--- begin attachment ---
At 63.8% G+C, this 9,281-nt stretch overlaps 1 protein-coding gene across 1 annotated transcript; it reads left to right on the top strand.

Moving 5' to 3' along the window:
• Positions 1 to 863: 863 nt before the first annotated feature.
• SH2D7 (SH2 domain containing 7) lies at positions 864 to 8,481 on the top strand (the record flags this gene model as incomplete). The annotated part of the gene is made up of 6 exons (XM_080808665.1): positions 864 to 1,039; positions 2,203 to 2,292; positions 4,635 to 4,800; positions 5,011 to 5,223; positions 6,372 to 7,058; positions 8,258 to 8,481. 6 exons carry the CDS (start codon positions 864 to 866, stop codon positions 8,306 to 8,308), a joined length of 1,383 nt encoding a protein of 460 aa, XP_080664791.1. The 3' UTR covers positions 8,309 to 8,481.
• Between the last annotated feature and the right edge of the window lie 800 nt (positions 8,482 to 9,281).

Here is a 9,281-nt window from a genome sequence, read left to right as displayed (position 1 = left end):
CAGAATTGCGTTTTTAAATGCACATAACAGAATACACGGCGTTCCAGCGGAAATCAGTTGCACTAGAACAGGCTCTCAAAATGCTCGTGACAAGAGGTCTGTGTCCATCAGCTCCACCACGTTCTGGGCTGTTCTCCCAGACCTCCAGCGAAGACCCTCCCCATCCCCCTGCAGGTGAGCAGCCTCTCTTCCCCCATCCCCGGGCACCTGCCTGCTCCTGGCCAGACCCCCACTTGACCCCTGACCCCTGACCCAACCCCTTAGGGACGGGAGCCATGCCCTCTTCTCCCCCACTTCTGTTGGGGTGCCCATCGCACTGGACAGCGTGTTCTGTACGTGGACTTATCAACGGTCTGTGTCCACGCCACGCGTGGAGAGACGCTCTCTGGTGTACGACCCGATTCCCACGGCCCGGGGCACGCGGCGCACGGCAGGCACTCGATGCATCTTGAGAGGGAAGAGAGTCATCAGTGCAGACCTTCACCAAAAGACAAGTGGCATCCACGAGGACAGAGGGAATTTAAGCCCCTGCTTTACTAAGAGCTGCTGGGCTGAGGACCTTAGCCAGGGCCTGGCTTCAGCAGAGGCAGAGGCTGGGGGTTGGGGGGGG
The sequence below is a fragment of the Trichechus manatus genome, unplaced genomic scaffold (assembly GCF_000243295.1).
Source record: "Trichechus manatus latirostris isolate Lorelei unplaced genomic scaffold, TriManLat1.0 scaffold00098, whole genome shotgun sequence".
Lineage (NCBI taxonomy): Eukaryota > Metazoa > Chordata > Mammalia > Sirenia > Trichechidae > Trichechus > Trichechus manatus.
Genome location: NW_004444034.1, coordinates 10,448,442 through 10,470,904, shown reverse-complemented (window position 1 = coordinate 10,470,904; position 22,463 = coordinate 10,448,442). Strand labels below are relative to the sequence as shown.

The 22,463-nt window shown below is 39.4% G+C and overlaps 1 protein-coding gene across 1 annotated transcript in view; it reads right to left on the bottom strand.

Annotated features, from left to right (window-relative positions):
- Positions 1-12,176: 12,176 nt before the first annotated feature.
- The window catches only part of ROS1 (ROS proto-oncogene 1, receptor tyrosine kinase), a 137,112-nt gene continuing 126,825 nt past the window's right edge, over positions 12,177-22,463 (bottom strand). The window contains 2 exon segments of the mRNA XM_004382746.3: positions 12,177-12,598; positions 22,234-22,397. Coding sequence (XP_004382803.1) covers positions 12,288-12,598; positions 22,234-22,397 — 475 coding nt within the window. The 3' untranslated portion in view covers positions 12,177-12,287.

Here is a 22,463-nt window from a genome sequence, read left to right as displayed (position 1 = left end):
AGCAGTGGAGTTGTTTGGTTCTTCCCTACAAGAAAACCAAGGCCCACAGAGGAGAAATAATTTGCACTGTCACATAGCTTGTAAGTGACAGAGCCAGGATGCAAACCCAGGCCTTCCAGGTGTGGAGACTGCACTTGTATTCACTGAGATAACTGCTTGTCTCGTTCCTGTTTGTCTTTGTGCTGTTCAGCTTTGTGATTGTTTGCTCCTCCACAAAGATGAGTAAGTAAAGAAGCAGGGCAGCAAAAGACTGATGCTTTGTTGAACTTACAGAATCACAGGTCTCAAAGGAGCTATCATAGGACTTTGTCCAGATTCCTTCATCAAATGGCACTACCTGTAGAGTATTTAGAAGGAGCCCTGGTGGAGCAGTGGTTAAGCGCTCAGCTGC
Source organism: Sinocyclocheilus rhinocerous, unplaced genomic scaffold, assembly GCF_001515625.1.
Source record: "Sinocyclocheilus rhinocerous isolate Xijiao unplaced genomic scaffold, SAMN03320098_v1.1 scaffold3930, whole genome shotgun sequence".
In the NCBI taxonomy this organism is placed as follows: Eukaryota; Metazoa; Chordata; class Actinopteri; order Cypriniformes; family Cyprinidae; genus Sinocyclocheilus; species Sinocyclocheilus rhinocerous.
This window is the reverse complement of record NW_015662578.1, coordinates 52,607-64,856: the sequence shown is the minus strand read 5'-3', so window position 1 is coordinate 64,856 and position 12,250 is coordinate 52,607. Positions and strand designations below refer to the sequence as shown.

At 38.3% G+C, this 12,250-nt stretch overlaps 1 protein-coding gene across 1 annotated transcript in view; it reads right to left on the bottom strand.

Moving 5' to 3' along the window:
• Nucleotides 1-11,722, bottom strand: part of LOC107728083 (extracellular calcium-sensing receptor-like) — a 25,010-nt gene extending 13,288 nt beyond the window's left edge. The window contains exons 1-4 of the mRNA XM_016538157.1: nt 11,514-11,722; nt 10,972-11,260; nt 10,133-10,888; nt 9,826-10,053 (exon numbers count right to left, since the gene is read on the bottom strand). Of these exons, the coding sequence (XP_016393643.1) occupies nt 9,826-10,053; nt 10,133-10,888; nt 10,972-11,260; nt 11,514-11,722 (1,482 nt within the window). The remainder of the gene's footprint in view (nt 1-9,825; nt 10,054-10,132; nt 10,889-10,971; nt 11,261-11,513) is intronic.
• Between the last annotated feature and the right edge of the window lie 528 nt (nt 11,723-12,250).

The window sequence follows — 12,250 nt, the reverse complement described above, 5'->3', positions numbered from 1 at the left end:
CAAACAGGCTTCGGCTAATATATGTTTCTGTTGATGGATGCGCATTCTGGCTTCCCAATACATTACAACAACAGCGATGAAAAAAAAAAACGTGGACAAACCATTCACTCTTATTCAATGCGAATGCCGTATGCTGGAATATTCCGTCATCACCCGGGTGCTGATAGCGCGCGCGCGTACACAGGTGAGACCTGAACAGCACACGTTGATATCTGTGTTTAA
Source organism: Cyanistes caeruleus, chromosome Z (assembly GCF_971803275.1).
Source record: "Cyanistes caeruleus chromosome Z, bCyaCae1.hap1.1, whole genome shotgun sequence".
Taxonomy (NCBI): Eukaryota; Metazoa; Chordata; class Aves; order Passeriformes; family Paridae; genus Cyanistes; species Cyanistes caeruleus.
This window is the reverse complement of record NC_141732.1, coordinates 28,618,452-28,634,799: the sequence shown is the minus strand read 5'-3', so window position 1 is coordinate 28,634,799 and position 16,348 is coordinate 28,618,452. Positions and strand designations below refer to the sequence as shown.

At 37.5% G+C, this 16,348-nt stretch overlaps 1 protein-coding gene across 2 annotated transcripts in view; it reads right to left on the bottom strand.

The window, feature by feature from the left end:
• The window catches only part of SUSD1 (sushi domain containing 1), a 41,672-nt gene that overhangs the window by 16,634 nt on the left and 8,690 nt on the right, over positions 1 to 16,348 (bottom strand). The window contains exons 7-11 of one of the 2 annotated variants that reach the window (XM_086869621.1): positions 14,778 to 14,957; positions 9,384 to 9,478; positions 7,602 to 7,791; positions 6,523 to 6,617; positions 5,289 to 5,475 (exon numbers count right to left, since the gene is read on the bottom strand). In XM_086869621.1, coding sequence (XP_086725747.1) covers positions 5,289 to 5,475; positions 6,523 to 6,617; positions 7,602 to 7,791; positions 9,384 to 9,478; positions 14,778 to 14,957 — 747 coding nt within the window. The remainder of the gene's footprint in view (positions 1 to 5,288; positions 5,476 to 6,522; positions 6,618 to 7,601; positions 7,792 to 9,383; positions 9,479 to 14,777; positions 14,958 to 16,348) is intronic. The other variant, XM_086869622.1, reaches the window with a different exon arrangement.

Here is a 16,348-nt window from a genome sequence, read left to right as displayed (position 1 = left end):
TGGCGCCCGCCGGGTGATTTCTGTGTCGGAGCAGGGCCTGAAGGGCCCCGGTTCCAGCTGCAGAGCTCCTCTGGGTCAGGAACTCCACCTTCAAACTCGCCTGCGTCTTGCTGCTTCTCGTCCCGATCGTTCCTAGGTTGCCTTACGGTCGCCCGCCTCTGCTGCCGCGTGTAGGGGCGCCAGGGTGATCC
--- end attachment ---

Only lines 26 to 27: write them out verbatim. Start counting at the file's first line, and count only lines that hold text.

The window sequence follows — 12,250 nt, the reverse complement described above, 5'->3', positions numbered from 1 at the left end:
CAAACAGGCTTCGGCTAATATATGTTTCTGTTGATGGATGCGCATTCTGGCTTCCCAATACATTACAACAACAGCGATGAAAAAAAAAAACGTGGACAAACCATTCACTCTTATTCAATGCGAATGCCGTATGCTGGAATATTCCGTCATCACCCGGGTGCTGATAGCGCGCGCGCGTACACAGGTGAGACCTGAACAGCACACGTTGATATCTGTGTTTAA